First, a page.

Hidden among this waste is a significant amount of potential ‘secondary raw materials’ such as metals, wood, glass, paper and plastics which all too often gets buried in landfill or burned.

We can’t afford to dispose of valuable raw materials in this way for much longer – sectors depending on access to raw materials, such as construction, chemicals, automotive, aerospace, machinery, equipment, renewable energy devices, have a combined added value in excess of EUR 1 000 billion and provide employment for some 30 million people.

Although our recycling efforts have improved in recent years, we are still disposing of far too much waste that could be used as a resource. In terms of household waste alone, each person in Europe is currently producing, on average, half of tonne of such waste. Only 40 % of it is reused or recycled and in some countries more than 80 % still goes to landfill.

As the effects of climate change become more pronounced and resources become ever more scarce, the imperative to turn waste into a resource and form a truly circular economy is clear. The circular economy means that we re-manufacture, reuse and recycle, and one industry’s waste becomes another’s raw material. Waste is eliminated and resources are used in an efficient and sustainable way.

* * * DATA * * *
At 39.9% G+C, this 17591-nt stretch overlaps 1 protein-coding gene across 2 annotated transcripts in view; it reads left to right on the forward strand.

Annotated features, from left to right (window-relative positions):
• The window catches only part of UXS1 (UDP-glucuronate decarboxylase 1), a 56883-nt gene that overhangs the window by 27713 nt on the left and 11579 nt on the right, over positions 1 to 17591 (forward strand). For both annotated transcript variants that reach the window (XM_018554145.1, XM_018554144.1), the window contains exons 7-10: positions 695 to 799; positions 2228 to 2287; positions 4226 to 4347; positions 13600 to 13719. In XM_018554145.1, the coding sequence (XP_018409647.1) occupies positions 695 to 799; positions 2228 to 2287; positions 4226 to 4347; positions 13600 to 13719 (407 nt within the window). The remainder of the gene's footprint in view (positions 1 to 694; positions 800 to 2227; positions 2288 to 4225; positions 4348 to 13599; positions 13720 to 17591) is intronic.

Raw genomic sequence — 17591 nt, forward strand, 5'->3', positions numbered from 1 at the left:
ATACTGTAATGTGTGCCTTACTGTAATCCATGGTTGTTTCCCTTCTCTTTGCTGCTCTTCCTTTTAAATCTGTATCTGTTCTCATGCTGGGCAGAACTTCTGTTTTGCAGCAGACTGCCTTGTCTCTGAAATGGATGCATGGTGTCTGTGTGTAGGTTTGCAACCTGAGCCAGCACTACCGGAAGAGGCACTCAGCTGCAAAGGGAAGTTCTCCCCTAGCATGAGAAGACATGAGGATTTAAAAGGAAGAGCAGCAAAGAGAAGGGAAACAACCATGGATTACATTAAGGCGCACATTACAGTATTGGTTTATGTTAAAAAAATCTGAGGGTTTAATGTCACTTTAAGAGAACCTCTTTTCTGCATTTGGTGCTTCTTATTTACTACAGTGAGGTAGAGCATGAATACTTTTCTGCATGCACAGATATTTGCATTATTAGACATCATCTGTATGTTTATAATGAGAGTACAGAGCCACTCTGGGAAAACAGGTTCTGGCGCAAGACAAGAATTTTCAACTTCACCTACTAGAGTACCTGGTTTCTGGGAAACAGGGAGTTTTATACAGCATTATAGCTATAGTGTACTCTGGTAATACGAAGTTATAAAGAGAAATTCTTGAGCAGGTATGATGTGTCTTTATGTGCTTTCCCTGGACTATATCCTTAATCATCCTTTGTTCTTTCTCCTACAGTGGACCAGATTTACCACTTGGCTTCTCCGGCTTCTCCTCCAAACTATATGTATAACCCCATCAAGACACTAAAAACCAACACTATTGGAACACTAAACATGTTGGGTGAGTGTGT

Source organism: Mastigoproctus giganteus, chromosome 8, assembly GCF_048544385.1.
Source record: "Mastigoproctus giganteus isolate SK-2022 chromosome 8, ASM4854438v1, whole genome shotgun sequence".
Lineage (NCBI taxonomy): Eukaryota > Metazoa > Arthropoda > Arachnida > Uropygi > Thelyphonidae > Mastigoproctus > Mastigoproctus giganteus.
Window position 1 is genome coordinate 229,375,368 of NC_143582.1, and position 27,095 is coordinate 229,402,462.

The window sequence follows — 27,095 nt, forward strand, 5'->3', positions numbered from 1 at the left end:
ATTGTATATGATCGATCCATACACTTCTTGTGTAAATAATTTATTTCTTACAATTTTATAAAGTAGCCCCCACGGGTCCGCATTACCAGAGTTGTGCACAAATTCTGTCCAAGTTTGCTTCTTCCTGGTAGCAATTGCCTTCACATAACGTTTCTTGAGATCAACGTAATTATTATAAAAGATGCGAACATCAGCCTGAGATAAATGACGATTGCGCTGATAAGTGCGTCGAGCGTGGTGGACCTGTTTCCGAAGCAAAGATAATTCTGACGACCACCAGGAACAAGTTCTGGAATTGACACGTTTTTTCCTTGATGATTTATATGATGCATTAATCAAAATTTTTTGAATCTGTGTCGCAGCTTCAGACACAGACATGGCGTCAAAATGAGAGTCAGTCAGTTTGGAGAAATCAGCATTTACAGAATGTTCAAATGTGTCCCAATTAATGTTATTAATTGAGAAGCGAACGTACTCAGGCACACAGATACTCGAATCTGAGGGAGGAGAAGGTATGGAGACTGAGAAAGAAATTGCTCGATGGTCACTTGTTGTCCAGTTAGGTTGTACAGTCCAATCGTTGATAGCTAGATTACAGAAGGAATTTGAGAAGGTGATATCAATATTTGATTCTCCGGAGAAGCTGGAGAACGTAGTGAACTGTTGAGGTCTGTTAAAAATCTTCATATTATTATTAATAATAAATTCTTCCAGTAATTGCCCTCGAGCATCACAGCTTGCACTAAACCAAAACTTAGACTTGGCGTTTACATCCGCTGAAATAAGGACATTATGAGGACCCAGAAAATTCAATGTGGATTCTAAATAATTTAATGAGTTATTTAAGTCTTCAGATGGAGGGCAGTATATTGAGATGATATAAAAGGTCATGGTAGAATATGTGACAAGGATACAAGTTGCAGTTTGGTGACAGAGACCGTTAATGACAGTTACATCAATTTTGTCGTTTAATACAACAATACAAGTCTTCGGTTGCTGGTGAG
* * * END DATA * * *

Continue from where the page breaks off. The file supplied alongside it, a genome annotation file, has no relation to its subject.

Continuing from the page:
For these reasons Horizon 2020 places a special emphasis on Climate Action, Environment, Resource Efficiency and Raw Materials. Under this challenge, research and innovation activities will cover, among other things: protecting the environment, sustainably managing natural resources, water, biodiversity and ecosystems; ensuring the sustainable supply of non-energy and non-agricultural raw materials and enabling the transition towards a green economy and society through eco-innovation.

For more information: www.heatexchanging.com

Leave a Reply

Your email address will not be published. Required fields are marked *